What Keeps Me Up at Night

One of my pet peeves about physics as perceived by the public and presented in the media is the way that everyone assumes that all physicists are theoretical particle physicists. Matt Springer points out another example of this, in this New Scientist article about the opening panel at the Quantum to Cosmos Festival. The panel asks the question “What keeps you up at night?” and as Matt explains in detail most of the answers are pretty far removed from the concerns of the majority of physicists.

But it’s a good question even for low-energy experimentalists like myself, as it highlights the differences between the popular conception of physics and physics as it is practiced in the real world. So, what physics-related things keep me up at night? (Obviously, the answer to the general question “What keeps me up at night?” is, in no particular order, SteelyKid, sporting events, paper grading, and trashy genre fiction.)

Here’s a partial list of physics-related things that have kept me up late:

Taking Data: One of the common experiences shared by most experimental physicists is that of taking data in the wee hours of the morning. This happens for a lot of reasons– some experiments are so sensitive that they can only get useful data late at night when there aren’t people around causing vibrations, and temperature variations, and turning electrical equipment on and off. Other experiments take a lot of effort to get running, so once they’re going, you run them for as long as you can stand it, lest something break when you shut everything down for the night. Still others just require very long integration times– you need to collect data for many hours in order to get anything useful. And then, of course, there’s the pressure to get results first, and beat your competitors into print.

I’ve done my share of late-night data acquisition, mostly for a combination of the second and third reasons above. In grad school, the main experiment I worked on took data on 45-minute cycles, which needed to be paired up, so the time for a single useful data set was an hour and a half. That involved a lot of late nights at NIST.

As a post-doc, we ran around the clock quite a bit, in large part because the apparatus was very finnicky, and had a tendency to flake out for days at a time. When we got things working, we would just keep taking data as long as possible, usually until part of the apparatus exploded.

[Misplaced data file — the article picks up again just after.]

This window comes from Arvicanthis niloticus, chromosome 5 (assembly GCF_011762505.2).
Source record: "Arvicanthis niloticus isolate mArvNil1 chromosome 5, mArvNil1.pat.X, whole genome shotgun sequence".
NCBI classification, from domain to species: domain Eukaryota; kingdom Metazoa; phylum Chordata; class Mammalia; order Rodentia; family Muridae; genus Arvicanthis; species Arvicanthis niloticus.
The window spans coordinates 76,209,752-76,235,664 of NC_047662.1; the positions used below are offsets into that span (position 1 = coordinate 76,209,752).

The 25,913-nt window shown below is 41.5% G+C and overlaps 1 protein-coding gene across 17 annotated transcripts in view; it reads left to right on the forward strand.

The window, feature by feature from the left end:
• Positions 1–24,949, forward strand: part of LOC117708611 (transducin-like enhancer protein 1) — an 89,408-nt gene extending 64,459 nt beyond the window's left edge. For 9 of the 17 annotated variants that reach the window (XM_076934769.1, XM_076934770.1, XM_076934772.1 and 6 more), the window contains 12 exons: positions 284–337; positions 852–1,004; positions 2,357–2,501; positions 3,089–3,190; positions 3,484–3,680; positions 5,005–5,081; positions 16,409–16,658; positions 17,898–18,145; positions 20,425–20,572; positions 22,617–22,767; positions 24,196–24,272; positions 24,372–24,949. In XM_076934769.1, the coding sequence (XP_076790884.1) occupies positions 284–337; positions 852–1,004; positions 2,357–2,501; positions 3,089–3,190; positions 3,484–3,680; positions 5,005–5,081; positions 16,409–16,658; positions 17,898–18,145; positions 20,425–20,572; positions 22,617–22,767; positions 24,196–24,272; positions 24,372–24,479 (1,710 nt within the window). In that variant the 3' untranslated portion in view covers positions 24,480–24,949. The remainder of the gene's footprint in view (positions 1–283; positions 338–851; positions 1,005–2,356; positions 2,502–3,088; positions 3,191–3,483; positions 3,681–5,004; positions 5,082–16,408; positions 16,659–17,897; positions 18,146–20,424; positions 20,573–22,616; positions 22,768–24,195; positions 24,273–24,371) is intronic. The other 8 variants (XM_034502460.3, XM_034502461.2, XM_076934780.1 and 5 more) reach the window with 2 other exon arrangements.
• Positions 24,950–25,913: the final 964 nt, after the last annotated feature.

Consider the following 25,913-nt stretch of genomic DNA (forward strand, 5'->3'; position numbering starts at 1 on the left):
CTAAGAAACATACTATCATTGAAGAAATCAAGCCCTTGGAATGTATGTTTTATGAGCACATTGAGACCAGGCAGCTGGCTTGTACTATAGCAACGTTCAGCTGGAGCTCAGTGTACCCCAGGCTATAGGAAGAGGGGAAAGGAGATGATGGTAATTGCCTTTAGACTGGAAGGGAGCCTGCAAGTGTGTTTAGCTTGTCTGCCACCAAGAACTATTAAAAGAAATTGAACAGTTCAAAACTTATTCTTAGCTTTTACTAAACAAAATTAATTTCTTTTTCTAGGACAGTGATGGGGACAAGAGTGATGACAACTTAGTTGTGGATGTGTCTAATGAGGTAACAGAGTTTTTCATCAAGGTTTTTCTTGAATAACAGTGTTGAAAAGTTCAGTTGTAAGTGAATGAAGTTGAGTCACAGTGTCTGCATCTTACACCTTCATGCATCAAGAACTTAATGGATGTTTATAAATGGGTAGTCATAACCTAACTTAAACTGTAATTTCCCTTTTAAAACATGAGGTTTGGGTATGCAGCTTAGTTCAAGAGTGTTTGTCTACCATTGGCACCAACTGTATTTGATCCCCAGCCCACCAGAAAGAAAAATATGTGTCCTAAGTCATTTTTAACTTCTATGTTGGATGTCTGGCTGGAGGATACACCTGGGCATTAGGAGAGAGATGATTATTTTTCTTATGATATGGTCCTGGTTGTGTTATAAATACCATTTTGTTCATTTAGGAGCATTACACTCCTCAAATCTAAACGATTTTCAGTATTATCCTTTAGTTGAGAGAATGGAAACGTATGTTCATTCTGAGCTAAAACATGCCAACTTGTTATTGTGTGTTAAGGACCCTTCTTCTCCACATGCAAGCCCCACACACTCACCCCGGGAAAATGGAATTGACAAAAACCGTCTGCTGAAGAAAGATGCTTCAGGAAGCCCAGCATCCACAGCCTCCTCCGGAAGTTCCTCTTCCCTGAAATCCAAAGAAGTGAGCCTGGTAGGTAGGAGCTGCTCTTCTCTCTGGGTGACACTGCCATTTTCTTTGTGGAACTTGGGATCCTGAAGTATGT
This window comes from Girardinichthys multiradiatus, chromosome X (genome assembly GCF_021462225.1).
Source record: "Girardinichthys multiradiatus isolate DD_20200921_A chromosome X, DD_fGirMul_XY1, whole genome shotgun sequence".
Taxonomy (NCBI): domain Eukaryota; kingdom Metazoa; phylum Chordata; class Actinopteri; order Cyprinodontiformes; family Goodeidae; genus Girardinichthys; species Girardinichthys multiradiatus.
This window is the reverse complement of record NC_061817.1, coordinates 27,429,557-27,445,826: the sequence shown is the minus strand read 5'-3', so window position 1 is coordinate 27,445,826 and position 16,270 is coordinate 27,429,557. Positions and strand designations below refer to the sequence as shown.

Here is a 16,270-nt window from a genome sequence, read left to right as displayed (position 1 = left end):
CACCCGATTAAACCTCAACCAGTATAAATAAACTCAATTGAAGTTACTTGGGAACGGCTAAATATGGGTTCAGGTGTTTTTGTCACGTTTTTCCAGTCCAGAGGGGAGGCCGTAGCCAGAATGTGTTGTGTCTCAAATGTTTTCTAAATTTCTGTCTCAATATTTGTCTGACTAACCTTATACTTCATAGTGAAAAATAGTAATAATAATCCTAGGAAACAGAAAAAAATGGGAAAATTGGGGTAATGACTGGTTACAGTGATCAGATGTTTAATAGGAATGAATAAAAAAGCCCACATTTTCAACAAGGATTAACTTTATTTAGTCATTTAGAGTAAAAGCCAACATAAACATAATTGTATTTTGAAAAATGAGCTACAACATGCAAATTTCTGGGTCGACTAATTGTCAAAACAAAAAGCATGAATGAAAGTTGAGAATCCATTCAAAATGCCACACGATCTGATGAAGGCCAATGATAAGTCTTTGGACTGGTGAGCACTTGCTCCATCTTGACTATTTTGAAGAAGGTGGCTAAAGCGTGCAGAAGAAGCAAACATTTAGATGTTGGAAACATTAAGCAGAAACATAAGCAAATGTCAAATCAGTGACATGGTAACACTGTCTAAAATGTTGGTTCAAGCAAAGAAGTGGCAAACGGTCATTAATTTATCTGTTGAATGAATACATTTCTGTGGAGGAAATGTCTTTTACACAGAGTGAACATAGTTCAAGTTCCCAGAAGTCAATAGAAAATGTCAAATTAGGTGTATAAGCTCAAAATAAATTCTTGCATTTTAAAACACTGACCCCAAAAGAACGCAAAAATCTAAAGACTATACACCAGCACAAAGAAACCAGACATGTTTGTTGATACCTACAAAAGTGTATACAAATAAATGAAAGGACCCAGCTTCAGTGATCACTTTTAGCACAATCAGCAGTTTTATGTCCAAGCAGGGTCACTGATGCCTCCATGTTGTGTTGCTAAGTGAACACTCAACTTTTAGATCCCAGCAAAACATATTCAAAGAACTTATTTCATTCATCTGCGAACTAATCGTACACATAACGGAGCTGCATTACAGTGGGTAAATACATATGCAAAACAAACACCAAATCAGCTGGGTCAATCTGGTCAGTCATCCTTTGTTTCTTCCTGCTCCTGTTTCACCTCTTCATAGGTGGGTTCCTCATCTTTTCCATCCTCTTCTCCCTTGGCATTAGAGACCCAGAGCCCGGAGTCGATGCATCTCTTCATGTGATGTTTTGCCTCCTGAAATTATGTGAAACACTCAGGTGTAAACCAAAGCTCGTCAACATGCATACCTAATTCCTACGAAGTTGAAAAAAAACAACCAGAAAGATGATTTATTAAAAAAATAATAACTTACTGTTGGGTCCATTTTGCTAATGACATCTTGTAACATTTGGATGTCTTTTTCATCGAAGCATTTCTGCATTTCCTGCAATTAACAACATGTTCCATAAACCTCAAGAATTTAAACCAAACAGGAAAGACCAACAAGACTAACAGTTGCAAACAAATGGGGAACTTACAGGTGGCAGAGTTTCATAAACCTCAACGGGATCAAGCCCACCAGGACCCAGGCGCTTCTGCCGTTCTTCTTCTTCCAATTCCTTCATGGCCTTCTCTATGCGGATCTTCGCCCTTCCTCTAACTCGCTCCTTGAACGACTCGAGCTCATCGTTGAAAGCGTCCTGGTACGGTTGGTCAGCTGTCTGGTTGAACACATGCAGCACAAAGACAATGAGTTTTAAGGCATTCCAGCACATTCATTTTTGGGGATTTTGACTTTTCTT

Writing Things: I’m a champion procrastinator, and given the opportunity to distract myself, I tend to take it. I’ve even been known to go to some lengths to create opportunities for procrastination. As a result, most of the things that I’ve written as a physicist have been written very late at night. When I was writing my thesis, I tended to come in at around 11am, go to lunch with the rest of the laser cooling group, spend the afternoon puttering around and distracting other people, and the finally settle in and write starting at 8-9 pm, after everybody else had gone home, and I had exhausted all my entertainment options on the proto-Web.

I’ve gotten a little better about this since then– most of the book was written during daylight hours– but I still find it hard to work when I have easy distractions. This leads to papers and grant proposals being written well after business hours.

Brainstorming Solutions to Problems: Having spent a bunch of time working on slightly flaky experiments (there really isn’t any other kind), I’ve lost a fair amount of sleep while racking my brain to try to think of new things I could do to fix problems. At Yale, I used to routinely think of potential solutions to lab problems while walking home at night, and then spend hours turning those potential solutions over in my mind before going to sleep.

Planning Experiments: The one time I vividly recall being kept up at night by a physics problem, I was trying to do calculations in my head to determine whether I ought to completely and radically revise a grant proposal to do a different sort of experiment than what I had planned. This was a week or so before the deadline, and it had occurred to me that I could use my proposed apparatus to do a slightly different sort of experiment than that described in the many pages worth of proposal that I had already written.